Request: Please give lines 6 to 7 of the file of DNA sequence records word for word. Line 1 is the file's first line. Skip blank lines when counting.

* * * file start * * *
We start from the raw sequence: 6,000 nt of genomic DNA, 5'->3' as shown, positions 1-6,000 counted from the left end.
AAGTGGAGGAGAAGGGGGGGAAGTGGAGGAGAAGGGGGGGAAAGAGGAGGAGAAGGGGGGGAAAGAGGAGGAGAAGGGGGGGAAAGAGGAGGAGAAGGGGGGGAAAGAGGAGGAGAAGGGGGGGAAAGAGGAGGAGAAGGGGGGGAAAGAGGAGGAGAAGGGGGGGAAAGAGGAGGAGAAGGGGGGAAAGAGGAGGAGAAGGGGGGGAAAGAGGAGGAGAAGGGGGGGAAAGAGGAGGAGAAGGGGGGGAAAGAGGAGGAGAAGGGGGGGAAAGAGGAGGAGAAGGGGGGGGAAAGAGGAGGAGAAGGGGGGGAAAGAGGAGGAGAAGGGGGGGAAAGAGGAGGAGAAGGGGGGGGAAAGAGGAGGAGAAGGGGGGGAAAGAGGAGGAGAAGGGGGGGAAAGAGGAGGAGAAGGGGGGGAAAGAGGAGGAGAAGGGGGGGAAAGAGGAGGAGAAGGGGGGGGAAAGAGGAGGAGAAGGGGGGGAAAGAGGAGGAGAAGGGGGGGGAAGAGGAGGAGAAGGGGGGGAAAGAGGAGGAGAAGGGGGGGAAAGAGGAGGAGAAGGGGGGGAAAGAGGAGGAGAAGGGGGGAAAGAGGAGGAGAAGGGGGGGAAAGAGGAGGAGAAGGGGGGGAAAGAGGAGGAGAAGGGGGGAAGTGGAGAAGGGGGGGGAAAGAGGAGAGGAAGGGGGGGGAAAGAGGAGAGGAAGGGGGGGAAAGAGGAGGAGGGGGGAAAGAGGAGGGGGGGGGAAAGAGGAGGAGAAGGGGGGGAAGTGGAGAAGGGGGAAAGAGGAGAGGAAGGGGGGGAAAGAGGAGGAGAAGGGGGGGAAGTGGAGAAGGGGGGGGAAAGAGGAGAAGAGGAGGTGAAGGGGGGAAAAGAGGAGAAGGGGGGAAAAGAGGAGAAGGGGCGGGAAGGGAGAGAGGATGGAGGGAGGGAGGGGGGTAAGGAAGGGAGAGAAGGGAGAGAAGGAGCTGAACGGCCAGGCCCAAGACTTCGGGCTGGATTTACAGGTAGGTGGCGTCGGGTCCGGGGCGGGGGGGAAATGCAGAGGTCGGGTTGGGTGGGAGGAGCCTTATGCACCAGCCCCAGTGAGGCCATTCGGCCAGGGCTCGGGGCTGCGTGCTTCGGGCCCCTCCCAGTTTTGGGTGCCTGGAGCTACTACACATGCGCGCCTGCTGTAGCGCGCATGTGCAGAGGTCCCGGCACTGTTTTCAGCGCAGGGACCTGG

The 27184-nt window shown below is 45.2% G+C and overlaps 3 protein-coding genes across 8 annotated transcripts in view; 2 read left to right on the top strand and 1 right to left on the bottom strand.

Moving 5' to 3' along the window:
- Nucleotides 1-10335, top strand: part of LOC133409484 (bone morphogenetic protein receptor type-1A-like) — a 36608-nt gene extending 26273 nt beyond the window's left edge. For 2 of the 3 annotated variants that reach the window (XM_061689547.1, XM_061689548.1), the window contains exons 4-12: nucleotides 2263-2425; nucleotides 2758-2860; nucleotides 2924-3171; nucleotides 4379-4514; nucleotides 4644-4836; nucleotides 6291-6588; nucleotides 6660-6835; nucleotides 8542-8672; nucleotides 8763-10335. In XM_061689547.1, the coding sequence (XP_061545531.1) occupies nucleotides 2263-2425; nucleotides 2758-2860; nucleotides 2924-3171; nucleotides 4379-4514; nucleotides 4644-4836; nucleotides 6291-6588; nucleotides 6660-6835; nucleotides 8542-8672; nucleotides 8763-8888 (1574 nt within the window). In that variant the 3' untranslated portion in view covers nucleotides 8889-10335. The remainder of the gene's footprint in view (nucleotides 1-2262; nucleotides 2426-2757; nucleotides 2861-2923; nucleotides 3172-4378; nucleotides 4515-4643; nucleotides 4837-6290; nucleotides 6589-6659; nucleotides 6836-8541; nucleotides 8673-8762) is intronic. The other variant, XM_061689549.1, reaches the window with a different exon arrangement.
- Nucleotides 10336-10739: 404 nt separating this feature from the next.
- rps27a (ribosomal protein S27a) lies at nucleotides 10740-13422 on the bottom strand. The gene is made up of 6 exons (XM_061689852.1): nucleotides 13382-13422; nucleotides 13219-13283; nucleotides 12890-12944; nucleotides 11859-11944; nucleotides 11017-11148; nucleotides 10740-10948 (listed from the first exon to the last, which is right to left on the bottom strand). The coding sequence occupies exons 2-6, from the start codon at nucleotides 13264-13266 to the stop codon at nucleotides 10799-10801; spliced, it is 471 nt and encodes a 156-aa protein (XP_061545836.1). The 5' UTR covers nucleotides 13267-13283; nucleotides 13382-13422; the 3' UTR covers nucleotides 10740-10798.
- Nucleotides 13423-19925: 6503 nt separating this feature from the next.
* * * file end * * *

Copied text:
- Nucleotides 10336-10739: 404 nt separating this feature from the next.
- rps27a (ribosomal protein S27a) lies at nucleotides 10740-13422 on the bottom strand. The gene is made up of 6 exons (XM_061689852.1): nucleotides 13382-13422; nucleotides 13219-13283; nucleotides 12890-12944; nucleotides 11859-11944; nucleotides 11017-11148; nucleotides 10740-10948 (listed from the first exon to the last, which is right to left on the bottom strand). The coding sequence occupies exons 2-6, from the start codon at nucleotides 13264-13266 to the stop codon at nucleotides 10799-10801; spliced, it is 471 nt and encodes a 156-aa protein (XP_061545836.1). The 5' UTR covers nucleotides 13267-13283; nucleotides 13382-13422; the 3' UTR covers nucleotides 10740-10798.